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Increased heartrate / medical

Thread Status: Hello , There was no answer in this thread for more than 60 days.
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Well-Known Member
Apr 21, 2003
Hi All

Posted something last week, cannot find the thread, but was asking advice on a sudden and very rapid rise in heartrate during an easy dive which was extremely disturbing.

Found out today what the cause was, a common problem according to a navy diver, it is called cartoid sinus reflex ( Spelling ??)

In short, it occurs when a wetsuit is too resrictive in the neck ( Cartiod) area. This effects blood supply to the brain, and can be a gradual process, but suddenly, the brain will detect a problem...and relay a fast message to the heart, if effect, the message goes something like.." hey heart, I'm no longer getting any good blood up here, start pumping dude, otherwise this guys is in shit....!!"

In an instant, the heart rate, with no warning or obvious reasons, kicks up to near 200 BPM, your chest and throat feel like they are going to bust out of your suit.
Causes anxiety obviously, but there we have it, Cartoid sinus reflex caused by a wetsuit too small / restictive in the neck area.

Sorry about the long winded post, but this caused me big stress, and was quite chuffed to find such a simple explanation. Maybe will help someone else one day ??

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Reactions: Pezman and Adrian
Interesting post Jeff, I'm sure that it will help others - it seems unlikely that with tight suits it doesn't happen to more people than we think.

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Reactions: donmoore
Hi Jeff,
I think here is a confusion. The Carotid Sinus Reflex, produces Bradycardia (slow heart rate), when it's really strong can cause even a Black-Out. When you use a tighth suit, tie, whatever, it is interpreted as if you have high arterial pressure and the brain orders the heart to slow down to keep a normal cardiac output.
I don't know what did you feel in that dive. But an increase in heart rate is possible in hypoxia, electrolite disbalance, dehydration, medications or medical problems.
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Reactions: donmoore
My doc could not explain to me why I experienced the huge increase in heart rates only during freediving, and my concern was that it had something to do with apnea. The confusing part is that it did not occur on every dive, obviously depended on the amount of 'soap' in my neck area, and also according tp the 'expert', your cartoid artery can be more swollen on some days, depending on temperature, exertion, etc.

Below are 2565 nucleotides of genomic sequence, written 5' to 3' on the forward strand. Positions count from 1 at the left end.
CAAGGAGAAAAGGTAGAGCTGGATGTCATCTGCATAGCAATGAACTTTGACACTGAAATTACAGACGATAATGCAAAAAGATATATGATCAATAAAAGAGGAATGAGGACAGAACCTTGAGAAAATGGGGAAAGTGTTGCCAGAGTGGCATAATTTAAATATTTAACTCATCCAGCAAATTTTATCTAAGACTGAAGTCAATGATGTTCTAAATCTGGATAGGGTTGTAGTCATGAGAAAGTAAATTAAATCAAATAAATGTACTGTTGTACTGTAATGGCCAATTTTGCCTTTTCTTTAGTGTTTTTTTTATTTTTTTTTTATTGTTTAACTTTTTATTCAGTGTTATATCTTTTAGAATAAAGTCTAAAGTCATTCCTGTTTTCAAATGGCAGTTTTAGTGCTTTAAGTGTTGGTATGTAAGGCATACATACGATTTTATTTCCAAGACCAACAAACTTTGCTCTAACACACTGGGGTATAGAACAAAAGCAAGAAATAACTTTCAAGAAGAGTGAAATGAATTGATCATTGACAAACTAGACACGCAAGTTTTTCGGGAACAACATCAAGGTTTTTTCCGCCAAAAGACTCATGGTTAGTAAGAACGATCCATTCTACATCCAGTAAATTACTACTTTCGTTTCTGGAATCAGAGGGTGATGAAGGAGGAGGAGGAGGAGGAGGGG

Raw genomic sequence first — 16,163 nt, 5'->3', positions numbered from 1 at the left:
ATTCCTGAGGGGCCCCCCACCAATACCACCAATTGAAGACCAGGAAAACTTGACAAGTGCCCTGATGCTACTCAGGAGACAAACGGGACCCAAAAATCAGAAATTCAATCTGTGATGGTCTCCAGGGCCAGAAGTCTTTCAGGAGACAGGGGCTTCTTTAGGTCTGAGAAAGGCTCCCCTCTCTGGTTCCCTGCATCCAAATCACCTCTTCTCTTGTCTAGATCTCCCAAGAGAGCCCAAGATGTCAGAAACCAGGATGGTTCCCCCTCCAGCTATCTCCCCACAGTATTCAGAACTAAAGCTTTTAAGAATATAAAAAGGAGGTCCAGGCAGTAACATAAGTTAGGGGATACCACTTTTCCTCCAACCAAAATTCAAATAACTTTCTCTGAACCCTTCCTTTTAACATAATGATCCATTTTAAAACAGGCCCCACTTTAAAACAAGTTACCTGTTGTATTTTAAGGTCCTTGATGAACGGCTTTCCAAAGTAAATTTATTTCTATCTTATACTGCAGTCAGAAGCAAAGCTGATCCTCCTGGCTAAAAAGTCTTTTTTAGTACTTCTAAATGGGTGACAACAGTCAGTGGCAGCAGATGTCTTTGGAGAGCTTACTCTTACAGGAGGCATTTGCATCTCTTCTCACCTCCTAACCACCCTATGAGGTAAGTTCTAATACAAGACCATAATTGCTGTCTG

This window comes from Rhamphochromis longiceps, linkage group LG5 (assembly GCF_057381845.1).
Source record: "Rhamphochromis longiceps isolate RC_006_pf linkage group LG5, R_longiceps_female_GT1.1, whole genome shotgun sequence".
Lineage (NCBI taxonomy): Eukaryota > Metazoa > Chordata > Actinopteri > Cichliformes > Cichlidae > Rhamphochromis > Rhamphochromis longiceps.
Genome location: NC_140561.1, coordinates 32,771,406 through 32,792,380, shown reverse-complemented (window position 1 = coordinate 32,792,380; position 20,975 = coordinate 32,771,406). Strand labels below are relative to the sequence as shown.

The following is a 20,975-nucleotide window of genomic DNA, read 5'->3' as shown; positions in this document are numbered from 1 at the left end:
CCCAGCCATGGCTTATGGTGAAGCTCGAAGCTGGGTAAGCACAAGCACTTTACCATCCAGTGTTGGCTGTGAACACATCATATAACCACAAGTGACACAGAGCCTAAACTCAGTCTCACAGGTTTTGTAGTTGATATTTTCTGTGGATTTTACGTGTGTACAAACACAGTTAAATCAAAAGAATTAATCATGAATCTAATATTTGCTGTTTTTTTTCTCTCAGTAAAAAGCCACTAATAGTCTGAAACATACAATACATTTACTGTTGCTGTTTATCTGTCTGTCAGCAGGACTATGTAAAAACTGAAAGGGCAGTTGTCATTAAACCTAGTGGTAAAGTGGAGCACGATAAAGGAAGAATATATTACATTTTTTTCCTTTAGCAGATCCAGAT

I have always suspected that my suit was too tight, so my first mission now is to get the neck section re-cut and 'looser', even if it means losing a bit of warmth in that area.

Hi Frank

A diver explained it very differently to me. Said it as I explained it above, and told me of a few cases that were very similar to mine.

I can assure you I had no hypoxia or dehydration issues, was on no medication, and my BP, etc is all 100 percent.
Hi Frank

Managed to get hold of a diving medical journal yesterday, and found the section of carotid sinus reflex, and you are 100 percent correct, it should slow my heart-rate down, not increase it !! So there I was again, back to square one, still non the wiser except having been given a clear bill of health following a check up.

Then today, was chatting to a climbing buddy, mentioned it to him, and he immeaditely asked if i was hungry at the time.
I did the dive after 12:20 pm, and had eaten NOTHING all day. During the long walk to the entry point, I had realised how hungry / thirsty I'd felt and still thought that it was stupid to be diving like this.

He told me he had experiened the same thing during snorkelling, where your body is running low on 'gas' due to lack of food, and you then add extra stress with breathhold, causing the exertion and subsequent increase in heartrate ?? Would this make sense.

Seems more likely considering my hunger at the time.

Hi Frank

Managed to get hold of a diving medical journal yesterday, and found the section of carotid sinus reflex, and you are 100 percent correct, it should slow my heart-rate down, not increase it !!

I should hope so! He's an internist and sub-specializes in pulmonology, if I'm not mistaken. He's one of DB's greatest assets. You should see some of he threads that evolve when he, Eric F. and Bill get deep into a topic :):cool:.
Hi Jeff,
Sorry for the delay to write back, but I was in a cold, constant ballast freediving weekend. Well now you know about the reflex.
You said you were thirsty, so it implies some kind of dehydration, and that could explain all. But my advice is that you get a check-up from a cardiologist (better if he knows about diving medicine) to rule out a problem. My brother also had that problems in static apnea, and I rule out any disease, just paying attention to hydration and nutritions (specially pottasium) before apneas the problem was solved.
Pezman, thanks for your words. And, yes, you are not mistaken.
Safe freedives
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